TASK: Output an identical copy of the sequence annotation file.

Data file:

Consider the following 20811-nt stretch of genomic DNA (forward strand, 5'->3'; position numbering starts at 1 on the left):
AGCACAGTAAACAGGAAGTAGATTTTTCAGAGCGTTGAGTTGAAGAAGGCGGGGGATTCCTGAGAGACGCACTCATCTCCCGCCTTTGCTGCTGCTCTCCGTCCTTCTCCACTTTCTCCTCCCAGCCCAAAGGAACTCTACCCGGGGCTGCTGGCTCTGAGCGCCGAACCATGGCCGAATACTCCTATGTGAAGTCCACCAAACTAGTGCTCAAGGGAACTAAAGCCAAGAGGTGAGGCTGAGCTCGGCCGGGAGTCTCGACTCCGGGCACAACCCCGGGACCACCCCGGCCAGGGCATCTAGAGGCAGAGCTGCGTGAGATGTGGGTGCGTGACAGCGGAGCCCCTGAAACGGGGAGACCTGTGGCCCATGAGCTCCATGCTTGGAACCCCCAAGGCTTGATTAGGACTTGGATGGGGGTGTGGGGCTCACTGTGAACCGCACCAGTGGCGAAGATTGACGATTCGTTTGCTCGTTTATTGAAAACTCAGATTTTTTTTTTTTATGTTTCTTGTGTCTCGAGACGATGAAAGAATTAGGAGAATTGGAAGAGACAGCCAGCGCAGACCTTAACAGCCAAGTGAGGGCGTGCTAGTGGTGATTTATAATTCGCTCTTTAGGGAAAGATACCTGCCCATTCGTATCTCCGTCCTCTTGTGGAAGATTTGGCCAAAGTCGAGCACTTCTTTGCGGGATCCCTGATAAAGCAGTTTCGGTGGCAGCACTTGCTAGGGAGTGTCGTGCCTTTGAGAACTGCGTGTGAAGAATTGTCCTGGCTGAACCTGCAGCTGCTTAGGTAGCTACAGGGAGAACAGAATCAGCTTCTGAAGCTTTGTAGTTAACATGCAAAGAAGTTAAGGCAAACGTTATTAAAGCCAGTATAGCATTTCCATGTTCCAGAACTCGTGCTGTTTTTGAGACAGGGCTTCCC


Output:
Consider the following 20811-nt stretch of genomic DNA (forward strand, 5'->3'; position numbering starts at 1 on the left):
AGCACAGTAAACAGGAAGTAGATTTTTCAGAGCGTTGAGTTGAAGAAGGCGGGGGATTCCTGAGAGACGCACTCATCTCCCGCCTTTGCTGCTGCTCTCCGTCCTTCTCCACTTTCTCCTCCCAGCCCAAAGGAACTCTACCCGGGGCTGCTGGCTCTGAGCGCCGAACCATGGCCGAATACTCCTATGTGAAGTCCACCAAACTAGTGCTCAAGGGAACTAAAGCCAAGAGGTGAGGCTGAGCTCGGCCGGGAGTCTCGACTCCGGGCACAACCCCGGGACCACCCCGGCCAGGGCATCTAGAGGCAGAGCTGCGTGAGATGTGGGTGCGTGACAGCGGAGCCCCTGAAACGGGGAGACCTGTGGCCCATGAGCTCCATGCTTGGAACCCCCAAGGCTTGATTAGGACTTGGATGGGGGTGTGGGGCTCACTGTGAACCGCACCAGTGGCGAAGATTGACGATTCGTTTGCTCGTTTATTGAAAACTCAGATTTTTTTTTTTTATGTTTCTTGTGTCTCGAGACGATGAAAGAATTAGGAGAATTGGAAGAGACAGCCAGCGCAGACCTTAACAGCCAAGTGAGGGCGTGCTAGTGGTGATTTATAATTCGCTCTTTAGGGAAAGATACCTGCCCATTCGTATCTCCGTCCTCTTGTGGAAGATTTGGCCAAAGTCGAGCACTTCTTTGCGGGATCCCTGATAAAGCAGTTTCGGTGGCAGCACTTGCTAGGGAGTGTCGTGCCTTTGAGAACTGCGTGTGAAGAATTGTCCTGGCTGAACCTGCAGCTGCTTAGGTAGCTACAGGGAGAACAGAATCAGCTTCTGAAGCTTTGTAGTTAACATGCAAAGAAGTTAAGGCAAACGTTATTAAAGCCAGTATAGCATTTCCATGTTCCAGAACTCGTGCTGTTTTTGAGACAGGGCTTCCC